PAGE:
Commonwealth v. DiasAnnotate this Case
373 Mass. 412 (1977)
367 N.E.2d 623
COMMONWEALTH vs. GILBERT DIAS.
Supreme Judicial Court of Massachusetts, Bristol.
April 5, 1977.
September 21, 1977.
Present: HENNESSEY, C.J., QUIRICO, BRAUCHER, WILKINS, & ABRAMS, JJ.
Kenneth L. Sullivan for the defendant.
Lance J. Garth, Assistant District Attorney, for the Commonwealth.
Gilbert Dias (Dias) was indicted for the murder of Gerald Travis, the indictment charging murder in the first degree. The jury returned a verdict of guilty of murder in the second degree. The case, having been subject to G.L.c. 278, §§ 33A-33H, comes here on Dias's appeal. Dias challenges his conviction on the ground that the trial judge's questioning of a defense witness deprived him of a fair trial. Additionally, Dias urges this court to exercise its extraordinary power under G.L.c. 278, § 33E, to reduce the verdict to manslaughter. We find no error, and affirm the conviction. We decline to grant the relief authorized by c. 278, § 33E.
The relevant facts are summarized.
On the evening of March 15, 1974, the victim Gerald Travis (Travis), accompanied by Russell Greene (Greene), and Fernando Mello (Mello), went to a bar, The Republican Club, in Fall River. There the group met another friend, Thomas Wing (Wing). Each of them consumed several beers. In the course of the evening, the young men traveled to another bar where they continued their beer drinking and socializing until closing time, whereupon they *414 proceeded to a third tavern, which had also closed. Not yet ready to call an end to the evening's activities, Mello's companions accepted his invitation to go to Dias's apartment; Mello, the only member of the group acquainted with Dias, had been staying at his apartment for several days prior to March 15.
Though no one was at home, the group entered the apartment, and, while Mello gave Wing and Greene a tour of the premises, Travis retired to the kitchen and began frying eggs and sausages. In the course of their tour, Mello happened on two shotguns leaning against the bureau in Dias's bedroom and a box of shotgun shells atop the bureau. One of the shotguns, from which the parties agree the fatal shot was fired, was capable of firing only once, and then had to be "broken open" to be reloaded. Although noticing that this gun was unloaded, Mello, wary that his friends might engage in horseplay, hid the gun under a couch in the livingroom and put the bullets in Dias's bureau.
Soon after, Dias returned to his apartment in the company of several friends. Except for Dias, no one in the group arriving was acquainted with any member of Mello's party. Dias appeared upset. According to various accounts, this was because he had lost his wallet, because of the unexplained presence of unknown persons who had placed the kitchen in a state of disarray, or because he could not locate his guns. At any rate, Dias found a gun and shells, loaded the gun, and came into the kitchen. He pointed the gun at Greene, and demanded that the premises be vacated.
There was a conflict in the testimony as to what transpired thereafter. Mello, Greene, and Wing, whose accounts essentially coincided, testified that as Dias entered the kitchen the shotgun was in the "closed" position and the hammer was cocked. Greene pushed the barrel of the shotgun away from his face. At the same time, Travis jumped toward Dias, the lights went out momentarily, and Travis was fatally shot.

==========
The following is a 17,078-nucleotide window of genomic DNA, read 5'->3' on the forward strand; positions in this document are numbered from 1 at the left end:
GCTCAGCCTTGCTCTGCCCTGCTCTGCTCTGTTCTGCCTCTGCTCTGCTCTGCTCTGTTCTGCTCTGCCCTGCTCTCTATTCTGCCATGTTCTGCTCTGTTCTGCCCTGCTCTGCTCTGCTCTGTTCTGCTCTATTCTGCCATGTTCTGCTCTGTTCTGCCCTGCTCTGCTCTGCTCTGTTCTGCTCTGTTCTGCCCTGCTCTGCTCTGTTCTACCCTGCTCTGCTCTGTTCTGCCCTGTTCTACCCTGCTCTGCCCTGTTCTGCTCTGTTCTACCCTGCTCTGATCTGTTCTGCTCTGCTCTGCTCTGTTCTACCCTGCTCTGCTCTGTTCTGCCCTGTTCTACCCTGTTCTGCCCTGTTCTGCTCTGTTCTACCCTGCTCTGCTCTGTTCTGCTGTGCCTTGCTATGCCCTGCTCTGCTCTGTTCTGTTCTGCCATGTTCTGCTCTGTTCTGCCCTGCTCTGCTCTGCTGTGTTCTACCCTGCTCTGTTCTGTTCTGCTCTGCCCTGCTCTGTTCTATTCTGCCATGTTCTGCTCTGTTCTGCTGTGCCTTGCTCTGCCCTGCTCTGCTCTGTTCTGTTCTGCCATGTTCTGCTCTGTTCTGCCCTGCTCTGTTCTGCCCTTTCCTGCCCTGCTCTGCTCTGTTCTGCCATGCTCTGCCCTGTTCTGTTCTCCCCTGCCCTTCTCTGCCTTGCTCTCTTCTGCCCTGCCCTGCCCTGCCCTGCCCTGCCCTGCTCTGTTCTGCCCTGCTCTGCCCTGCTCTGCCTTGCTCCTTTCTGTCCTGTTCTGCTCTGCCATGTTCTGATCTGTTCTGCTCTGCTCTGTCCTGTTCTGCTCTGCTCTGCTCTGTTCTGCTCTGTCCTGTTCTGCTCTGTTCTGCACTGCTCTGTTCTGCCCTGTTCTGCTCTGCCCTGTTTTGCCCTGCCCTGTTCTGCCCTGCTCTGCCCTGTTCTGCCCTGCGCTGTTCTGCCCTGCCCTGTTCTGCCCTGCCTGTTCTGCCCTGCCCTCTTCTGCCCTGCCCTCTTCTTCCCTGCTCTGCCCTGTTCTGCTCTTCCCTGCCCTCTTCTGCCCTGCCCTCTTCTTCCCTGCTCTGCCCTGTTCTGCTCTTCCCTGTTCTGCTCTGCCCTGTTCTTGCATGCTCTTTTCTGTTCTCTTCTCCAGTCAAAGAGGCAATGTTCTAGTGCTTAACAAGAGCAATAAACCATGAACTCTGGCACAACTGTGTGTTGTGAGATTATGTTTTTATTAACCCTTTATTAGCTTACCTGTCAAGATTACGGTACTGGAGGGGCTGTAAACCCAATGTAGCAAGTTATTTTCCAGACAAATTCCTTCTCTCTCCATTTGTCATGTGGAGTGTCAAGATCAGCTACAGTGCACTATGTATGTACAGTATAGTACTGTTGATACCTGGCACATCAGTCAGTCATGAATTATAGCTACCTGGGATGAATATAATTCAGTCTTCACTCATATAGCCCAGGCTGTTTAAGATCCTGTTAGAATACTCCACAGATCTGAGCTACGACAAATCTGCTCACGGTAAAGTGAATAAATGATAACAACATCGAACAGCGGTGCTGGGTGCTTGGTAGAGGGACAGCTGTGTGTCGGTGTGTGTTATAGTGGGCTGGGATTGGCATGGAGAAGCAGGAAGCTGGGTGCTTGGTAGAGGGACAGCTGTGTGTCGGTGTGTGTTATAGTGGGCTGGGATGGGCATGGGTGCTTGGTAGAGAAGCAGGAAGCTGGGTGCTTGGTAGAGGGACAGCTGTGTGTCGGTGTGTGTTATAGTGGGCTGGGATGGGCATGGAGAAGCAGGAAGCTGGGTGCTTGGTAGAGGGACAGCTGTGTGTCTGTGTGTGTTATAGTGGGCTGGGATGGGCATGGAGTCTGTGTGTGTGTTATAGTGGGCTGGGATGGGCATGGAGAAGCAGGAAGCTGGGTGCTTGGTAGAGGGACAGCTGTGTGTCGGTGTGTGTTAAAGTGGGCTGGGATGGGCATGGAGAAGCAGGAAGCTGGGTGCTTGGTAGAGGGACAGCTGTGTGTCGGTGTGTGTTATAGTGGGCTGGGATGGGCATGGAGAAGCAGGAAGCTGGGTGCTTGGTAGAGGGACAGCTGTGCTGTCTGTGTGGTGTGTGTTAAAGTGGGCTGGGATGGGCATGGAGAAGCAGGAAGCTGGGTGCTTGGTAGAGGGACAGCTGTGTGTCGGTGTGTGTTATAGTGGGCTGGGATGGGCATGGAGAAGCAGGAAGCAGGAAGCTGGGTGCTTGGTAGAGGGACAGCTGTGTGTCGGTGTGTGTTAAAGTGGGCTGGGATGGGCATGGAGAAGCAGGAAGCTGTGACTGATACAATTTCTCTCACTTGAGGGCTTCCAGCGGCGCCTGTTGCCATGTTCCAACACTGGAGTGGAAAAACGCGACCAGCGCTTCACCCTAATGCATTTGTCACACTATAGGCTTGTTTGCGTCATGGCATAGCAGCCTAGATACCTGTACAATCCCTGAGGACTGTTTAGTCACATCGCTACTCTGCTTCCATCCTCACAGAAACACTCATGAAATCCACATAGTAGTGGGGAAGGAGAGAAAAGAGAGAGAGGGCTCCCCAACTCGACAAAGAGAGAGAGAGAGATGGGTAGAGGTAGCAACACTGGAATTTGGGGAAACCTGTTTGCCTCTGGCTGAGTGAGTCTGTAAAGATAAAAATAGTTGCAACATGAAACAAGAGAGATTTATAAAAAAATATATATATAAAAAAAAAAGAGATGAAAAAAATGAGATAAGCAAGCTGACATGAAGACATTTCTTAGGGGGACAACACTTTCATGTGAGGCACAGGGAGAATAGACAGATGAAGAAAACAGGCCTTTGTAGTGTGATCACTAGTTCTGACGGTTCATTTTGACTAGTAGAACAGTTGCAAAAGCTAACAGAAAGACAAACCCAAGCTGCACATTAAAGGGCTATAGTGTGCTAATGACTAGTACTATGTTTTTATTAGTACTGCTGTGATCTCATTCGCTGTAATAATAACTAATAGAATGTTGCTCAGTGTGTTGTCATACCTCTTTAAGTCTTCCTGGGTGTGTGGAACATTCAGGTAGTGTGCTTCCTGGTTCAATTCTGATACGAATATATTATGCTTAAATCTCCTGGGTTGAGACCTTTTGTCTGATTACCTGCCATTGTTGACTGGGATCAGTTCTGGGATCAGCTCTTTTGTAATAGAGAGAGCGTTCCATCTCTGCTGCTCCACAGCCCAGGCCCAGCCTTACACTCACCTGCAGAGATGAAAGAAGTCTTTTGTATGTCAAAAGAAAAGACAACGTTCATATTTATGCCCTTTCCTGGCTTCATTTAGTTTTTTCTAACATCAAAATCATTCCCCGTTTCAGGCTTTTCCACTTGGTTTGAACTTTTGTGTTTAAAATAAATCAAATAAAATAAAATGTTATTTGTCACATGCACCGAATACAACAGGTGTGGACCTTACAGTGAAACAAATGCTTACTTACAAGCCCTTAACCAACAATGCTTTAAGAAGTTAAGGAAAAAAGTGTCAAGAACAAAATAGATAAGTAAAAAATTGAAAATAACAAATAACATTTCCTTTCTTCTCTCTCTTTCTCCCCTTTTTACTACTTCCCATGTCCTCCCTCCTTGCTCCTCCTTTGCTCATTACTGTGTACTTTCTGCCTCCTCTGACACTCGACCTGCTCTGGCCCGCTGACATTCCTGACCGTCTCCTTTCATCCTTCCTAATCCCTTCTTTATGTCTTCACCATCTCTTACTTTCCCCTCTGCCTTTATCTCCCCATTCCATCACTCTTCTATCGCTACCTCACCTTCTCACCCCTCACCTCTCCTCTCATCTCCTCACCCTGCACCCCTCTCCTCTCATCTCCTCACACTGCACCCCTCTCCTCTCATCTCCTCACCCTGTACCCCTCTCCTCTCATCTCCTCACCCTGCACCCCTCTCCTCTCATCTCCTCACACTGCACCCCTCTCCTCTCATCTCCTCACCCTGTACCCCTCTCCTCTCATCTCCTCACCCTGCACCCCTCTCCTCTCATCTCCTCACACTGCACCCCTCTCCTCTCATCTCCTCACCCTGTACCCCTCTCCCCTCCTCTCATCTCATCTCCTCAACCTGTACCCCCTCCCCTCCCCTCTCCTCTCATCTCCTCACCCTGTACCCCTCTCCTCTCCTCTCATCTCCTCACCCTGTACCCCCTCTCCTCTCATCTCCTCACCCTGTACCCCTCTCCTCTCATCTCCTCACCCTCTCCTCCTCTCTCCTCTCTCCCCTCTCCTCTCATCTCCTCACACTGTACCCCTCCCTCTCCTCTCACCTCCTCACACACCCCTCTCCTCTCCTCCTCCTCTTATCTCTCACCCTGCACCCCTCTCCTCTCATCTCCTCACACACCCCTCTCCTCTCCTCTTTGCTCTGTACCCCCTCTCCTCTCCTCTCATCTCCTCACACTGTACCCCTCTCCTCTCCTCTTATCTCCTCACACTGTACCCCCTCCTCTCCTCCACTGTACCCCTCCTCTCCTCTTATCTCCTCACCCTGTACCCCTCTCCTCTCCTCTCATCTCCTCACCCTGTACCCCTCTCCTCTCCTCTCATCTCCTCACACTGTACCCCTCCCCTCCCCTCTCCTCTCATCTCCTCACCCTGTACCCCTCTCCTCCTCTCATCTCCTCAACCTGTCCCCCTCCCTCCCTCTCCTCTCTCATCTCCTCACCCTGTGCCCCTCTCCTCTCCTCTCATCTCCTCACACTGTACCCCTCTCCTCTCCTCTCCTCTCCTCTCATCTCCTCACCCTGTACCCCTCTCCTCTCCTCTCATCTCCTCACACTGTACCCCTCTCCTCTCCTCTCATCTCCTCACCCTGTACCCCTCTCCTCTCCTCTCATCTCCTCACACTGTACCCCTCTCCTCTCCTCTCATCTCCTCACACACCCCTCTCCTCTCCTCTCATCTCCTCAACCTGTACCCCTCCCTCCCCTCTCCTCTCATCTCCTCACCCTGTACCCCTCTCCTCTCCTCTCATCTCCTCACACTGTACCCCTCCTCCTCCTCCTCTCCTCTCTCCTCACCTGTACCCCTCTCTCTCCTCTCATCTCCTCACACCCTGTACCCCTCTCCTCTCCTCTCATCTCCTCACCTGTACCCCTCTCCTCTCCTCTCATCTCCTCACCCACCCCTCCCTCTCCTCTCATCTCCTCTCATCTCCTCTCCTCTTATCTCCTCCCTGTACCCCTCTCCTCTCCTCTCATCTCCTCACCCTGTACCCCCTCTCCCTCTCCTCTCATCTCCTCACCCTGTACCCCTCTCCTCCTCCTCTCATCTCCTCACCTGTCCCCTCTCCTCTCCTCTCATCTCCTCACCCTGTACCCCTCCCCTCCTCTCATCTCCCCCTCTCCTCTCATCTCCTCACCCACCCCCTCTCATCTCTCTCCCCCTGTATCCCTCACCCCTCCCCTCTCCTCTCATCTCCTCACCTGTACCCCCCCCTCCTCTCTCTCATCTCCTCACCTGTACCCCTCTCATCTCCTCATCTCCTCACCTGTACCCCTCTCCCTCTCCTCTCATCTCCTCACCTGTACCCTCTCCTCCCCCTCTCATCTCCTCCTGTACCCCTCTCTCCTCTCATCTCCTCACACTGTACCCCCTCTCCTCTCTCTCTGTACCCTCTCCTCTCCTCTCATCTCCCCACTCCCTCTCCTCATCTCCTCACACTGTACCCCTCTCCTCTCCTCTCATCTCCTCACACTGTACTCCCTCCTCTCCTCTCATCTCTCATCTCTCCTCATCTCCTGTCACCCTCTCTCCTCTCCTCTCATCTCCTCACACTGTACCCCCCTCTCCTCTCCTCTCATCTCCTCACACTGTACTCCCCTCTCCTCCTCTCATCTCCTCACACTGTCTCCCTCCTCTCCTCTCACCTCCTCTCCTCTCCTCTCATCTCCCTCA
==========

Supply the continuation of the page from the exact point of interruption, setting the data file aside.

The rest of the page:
Michael Sturgeon (Sturgeon), the only defense witness, was in the group which accompanied Dias to the apartment.*415 He testified that as Dias came into the kitchen, the shotgun which he was brandishing was in the "broken" position, and thus could not be fired. According to his version, Travis jumped toward Dias, and, grabbing the shotgun by the barrel, tore it from the defendant's hand. Still holding the barrel, Travis swung the shotgun at Dias, attempting to use the butt end as a club. Dias put up his arm to fend off the blow, and, on contact, the shotgun slammed shut and accidentally discharged into Travis's chest area.
1. Judicial Questioning of Defense Witness.
The judicial questioning of which Dias now complains occurred during the cross-examination of Sturgeon after he had given the above-recounted testimony. As Sturgeon was being cross-examined, the following exchange took place: THE WITNESS: "There was a shell in the gun, there had to be, it went off." THE JUDGE: "When did it go off?" THE WITNESS: "When he struck his arm, the gun went off." THE JUDGE: "Are you telling us that when he struck Dias' arm with the gun broken, that the gun then went off? Is that what you are saying?" THE WITNESS: "The gun couldn't have been open when he swung it." THE JUDGE: "Hm, hm. I understand. It also won't cock in that position, either." THE WITNESS: "Right." THE JUDGE: "But it is your testimony that whatever happened, that the gun went off when it struck Dias' arm, is that right?" THE WITNESS: "Yes."
Immediately, the defendant's counsel moved for a mistrial on the ground that the judge, by saying, "Hm, hm," in effect found as fact that the gun could not have been open when Travis swung it at Dias. On appeal, the defendant contends that the judge, by stating, "It also won't cock in that position, either," was finding a fact, a function which rests exclusively with the jury. G.L.c. 278, § 2.*416 In essence, Dias contends that, by engaging in this exchange with the witness, the judge was indicating that he found incredible the version of events to which Sturgeon testified on direct examination. We do not agree.
A trial judge "need take no vow of silence. He is there to see that justice is done or at least to see that the jury have a fair chance to do justice." Commonwealth v. Haley, 363 Mass. 513, 519 (1973), quoting H. Lummus, The Trial Judge 19-21 (1937). He or she "ought to be always the guiding spirit and the controlling mind at a trial." Goldman v. Ashkins, 266 Mass. 374, 380 (1929). Accordingly, a judge may properly question a witness, even where to do so may strengthen the Commonwealth's case, so long as the examination is not partisan in nature, biased, or a display of belief in the defendant's guilt. Commonwealth v. Festa, 369 Mass. 419, 422 (1976).